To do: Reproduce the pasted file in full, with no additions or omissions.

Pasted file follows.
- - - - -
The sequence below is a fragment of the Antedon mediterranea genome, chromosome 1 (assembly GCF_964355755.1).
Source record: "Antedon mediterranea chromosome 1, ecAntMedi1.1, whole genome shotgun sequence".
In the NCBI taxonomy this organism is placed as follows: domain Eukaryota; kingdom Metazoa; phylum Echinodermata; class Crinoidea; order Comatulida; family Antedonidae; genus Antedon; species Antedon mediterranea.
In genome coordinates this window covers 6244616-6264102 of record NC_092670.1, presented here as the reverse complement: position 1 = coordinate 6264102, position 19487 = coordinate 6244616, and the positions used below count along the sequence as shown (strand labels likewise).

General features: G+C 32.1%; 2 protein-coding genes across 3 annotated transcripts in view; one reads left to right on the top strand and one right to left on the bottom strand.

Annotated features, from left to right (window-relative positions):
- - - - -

The sequence below is a fragment of the Antedon mediterranea genome, chromosome 1 (assembly GCF_964355755.1).
Source record: "Antedon mediterranea chromosome 1, ecAntMedi1.1, whole genome shotgun sequence".
In the NCBI taxonomy this organism is placed as follows: domain Eukaryota; kingdom Metazoa; phylum Echinodermata; class Crinoidea; order Comatulida; family Antedonidae; genus Antedon; species Antedon mediterranea.
In genome coordinates this window covers 6244616-6264102 of record NC_092670.1, presented here as the reverse complement: position 1 = coordinate 6264102, position 19487 = coordinate 6244616, and the positions used below count along the sequence as shown (strand labels likewise).

General features: G+C 32.1%; 2 protein-coding genes across 3 annotated transcripts in view; one reads left to right on the top strand and one right to left on the bottom strand.

Annotated features, from left to right (window-relative positions):